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Receiving advice on matters of taste: Similarity, majority influence, and taste discrimination

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  • Yaniv, Ilan
  • Choshen-Hillel, Shoham
  • Milyavsky, Maxim
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    Abstract

    People routinely consider the opinions of others prior to making decisions on matters of taste (e.g., a restaurant or movie). Our theoretical framework highlights the role of two sources, social (majority) influence and similarity among advisors, in such decisions. We suggest that individuals' use of these sources depends on their taste discrimination. While highly discriminating judges seek the opinion of a similar advisor rather than the majority opinion, less discriminating judges do so less. In four studies participants made musical choices based on recommendations. The studies document the great appeal of behavioral similarity and the role of demographic similarity. They also provide evidence for the discrimination hypothesis. A formal simulation is developed to account for the relationship between taste discrimination and the predictive accuracy of the majority and of similar advisors. The results shed light on theories of advice utilization and social influence, and are connected with applications involving personalized recommendation systems.

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    Bibliographic Info

    Article provided by Elsevier in its journal Organizational Behavior and Human Decision Processes.

    Volume (Year): 115 (2011)
    Issue (Month): 1 (May)
    Pages: 111-120

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    Handle: RePEc:eee:jobhdp:v:115:y:2011:i:1:p:111-120

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    Web page: http://www.elsevier.com/locate/obhdp

    Related research

    Keywords: Decision making Advisors Opinions Preferences Similarity Majority influence;

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    1. Richard P. Larrick & Jack B. Soll, 2006. "Intuitions About Combining Opinions: Misappreciation of the Averaging Principle," Management Science, INFORMS, vol. 52(1), pages 111-127, January.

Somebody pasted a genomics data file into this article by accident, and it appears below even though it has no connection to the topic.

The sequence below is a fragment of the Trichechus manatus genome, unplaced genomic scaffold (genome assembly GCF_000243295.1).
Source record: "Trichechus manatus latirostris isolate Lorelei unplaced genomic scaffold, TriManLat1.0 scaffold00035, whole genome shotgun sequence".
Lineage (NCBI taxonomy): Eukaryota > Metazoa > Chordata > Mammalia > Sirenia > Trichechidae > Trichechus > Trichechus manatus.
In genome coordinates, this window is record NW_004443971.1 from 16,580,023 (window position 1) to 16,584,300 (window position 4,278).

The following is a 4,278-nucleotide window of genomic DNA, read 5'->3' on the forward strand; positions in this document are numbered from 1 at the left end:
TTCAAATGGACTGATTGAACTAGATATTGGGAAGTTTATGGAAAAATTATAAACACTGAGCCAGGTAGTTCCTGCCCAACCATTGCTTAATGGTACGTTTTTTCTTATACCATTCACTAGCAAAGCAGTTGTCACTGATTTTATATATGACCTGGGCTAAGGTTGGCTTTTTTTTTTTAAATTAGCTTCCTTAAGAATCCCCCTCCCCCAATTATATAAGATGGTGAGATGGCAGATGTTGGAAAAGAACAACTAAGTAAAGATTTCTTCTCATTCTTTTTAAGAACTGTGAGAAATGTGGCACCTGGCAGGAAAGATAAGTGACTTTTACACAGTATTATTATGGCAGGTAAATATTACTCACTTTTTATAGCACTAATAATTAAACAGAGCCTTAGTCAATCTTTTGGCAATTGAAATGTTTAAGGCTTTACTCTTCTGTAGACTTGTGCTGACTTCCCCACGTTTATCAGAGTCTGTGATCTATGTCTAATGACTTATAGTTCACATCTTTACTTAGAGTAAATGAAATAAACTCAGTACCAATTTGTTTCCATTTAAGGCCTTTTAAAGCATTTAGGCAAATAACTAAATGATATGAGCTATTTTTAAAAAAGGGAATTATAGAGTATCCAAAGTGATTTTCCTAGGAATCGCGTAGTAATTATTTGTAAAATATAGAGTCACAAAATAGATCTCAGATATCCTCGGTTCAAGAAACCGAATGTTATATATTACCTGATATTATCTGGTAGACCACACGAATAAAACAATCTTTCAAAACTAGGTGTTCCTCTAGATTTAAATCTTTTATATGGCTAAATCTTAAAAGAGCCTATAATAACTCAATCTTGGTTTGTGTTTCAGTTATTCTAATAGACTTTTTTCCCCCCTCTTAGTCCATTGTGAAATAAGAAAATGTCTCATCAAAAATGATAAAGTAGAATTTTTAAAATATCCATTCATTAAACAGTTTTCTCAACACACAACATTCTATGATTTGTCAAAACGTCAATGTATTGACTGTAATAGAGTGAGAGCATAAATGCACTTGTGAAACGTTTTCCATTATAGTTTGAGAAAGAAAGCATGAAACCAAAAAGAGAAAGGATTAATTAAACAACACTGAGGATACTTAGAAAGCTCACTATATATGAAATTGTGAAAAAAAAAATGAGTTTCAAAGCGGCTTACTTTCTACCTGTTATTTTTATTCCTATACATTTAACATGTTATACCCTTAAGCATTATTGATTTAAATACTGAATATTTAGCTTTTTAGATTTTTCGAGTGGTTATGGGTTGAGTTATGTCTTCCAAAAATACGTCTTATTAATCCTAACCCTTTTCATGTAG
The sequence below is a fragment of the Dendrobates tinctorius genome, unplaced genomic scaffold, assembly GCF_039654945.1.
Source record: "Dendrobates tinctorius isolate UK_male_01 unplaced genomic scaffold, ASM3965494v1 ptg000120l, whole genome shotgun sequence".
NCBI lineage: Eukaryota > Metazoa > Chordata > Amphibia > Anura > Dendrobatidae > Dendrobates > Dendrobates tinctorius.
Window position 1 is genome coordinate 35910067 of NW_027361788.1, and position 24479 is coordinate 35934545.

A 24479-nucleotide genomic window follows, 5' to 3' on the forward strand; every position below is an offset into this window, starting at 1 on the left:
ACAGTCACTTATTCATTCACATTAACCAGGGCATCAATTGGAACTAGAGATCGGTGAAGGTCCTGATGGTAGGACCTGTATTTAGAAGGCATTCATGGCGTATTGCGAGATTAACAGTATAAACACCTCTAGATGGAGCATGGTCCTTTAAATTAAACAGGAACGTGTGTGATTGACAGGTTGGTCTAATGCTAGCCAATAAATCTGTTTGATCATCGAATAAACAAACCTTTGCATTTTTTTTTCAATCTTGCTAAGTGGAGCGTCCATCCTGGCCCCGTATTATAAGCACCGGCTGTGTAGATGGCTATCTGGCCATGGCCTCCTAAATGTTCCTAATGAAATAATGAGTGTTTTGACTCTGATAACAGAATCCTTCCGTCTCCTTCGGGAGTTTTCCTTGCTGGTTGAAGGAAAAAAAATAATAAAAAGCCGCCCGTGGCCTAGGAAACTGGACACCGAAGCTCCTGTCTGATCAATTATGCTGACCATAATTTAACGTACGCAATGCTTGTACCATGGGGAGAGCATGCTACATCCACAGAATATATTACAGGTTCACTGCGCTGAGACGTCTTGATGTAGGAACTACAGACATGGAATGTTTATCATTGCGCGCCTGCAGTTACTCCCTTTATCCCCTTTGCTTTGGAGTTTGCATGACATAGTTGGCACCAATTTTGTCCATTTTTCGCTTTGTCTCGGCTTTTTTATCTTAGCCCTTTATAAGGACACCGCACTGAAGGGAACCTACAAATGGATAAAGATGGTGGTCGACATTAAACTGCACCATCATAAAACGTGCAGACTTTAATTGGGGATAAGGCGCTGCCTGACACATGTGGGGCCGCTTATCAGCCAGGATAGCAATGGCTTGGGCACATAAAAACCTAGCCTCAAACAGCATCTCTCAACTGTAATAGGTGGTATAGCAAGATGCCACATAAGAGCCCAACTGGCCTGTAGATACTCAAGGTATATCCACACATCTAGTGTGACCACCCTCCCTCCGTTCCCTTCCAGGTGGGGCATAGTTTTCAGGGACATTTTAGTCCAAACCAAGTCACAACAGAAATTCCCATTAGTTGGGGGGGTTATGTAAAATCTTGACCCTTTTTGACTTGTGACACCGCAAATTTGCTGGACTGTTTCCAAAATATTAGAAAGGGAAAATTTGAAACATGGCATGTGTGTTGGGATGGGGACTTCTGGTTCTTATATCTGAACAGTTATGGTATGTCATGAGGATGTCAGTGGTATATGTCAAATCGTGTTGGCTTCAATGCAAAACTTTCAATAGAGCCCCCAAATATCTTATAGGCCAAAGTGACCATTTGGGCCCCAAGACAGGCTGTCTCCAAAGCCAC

2. Michael Siegrist & Heinz Gutscher & Timothy C. Earle, 2005. "Perception of risk: the influence of general trust, and general confidence," Journal of Risk Research, Taylor & Francis Journals, vol. 8(2), pages 145-156, March.
    3. Richard P. Larrick & Jack B. Soll, 2006. "Erratum--Intuitions About Combining Opinions: Misappreciation of the Averaging Principle," Management Science, INFORMS, vol. 52(2), pages 309-310, February.
    4. Matt Twyman & Nigel Harvey & Clare Harries, 2008. "Trust in motives, trust in competence: Separate factors determining the effectiveness of risk communication," Judgment and Decision Making, Society for Judgment and Decision Making, vol. 3, pages 111-120, January.
    5. Yaniv, Ilan, 2004. "Receiving other people's advice: Influence and benefit," Organizational Behavior and Human Decision Processes, Elsevier, vol. 93(1), pages 1-13, January.
    6. Gino, Francesca & Shang, Jen & Croson, Rachel, 2009. "The impact of information from similar or different advisors on judgment," Organizational Behavior and Human Decision Processes, Elsevier, vol. 108(2), pages 287-302, March.
    7. Burnkrant, Robert E & Cousineau, Alain, 1975. " Informational and Normative Social Influence in Buyer Behavior," Journal of Consumer Research, University of Chicago Press, vol. 2(3), pages 206-15, December.
    8. Andrew Schotter, 2003. "Decision Making with Naive Advice," American Economic Review, American Economic Association, vol. 93(2), pages 196-201, May.
    9. Yates, J. Frank & Price, Paul C. & Lee, Ju-Whei & Ramirez, James, 1996. "Good probabilistic forecasters: The 'consumer's' perspective," International Journal of Forecasting, Elsevier, vol. 12(1), pages 41-56, March.
    10. Yaniv, Ilan & Kleinberger, Eli, 2000. "Advice Taking in Decision Making: Egocentric Discounting and Reputation Formation," Organizational Behavior and Human Decision Processes, Elsevier, vol. 83(2), pages 260-281, November.
    11. Budescu, David V. & Rantilla, Adrian K. & Yu, Hsiu-Ting & Karelitz, Tzur M., 2003. "The effects of asymmetry among advisors on the aggregation of their opinions," Organizational Behavior and Human Decision Processes, Elsevier, vol. 90(1), pages 178-194, January.
    12. Yaniv, Ilan & Milyavsky, Maxim, 2007. "Using advice from multiple sources to revise and improve judgments," Organizational Behavior and Human Decision Processes, Elsevier, vol. 103(1), pages 104-120, May.
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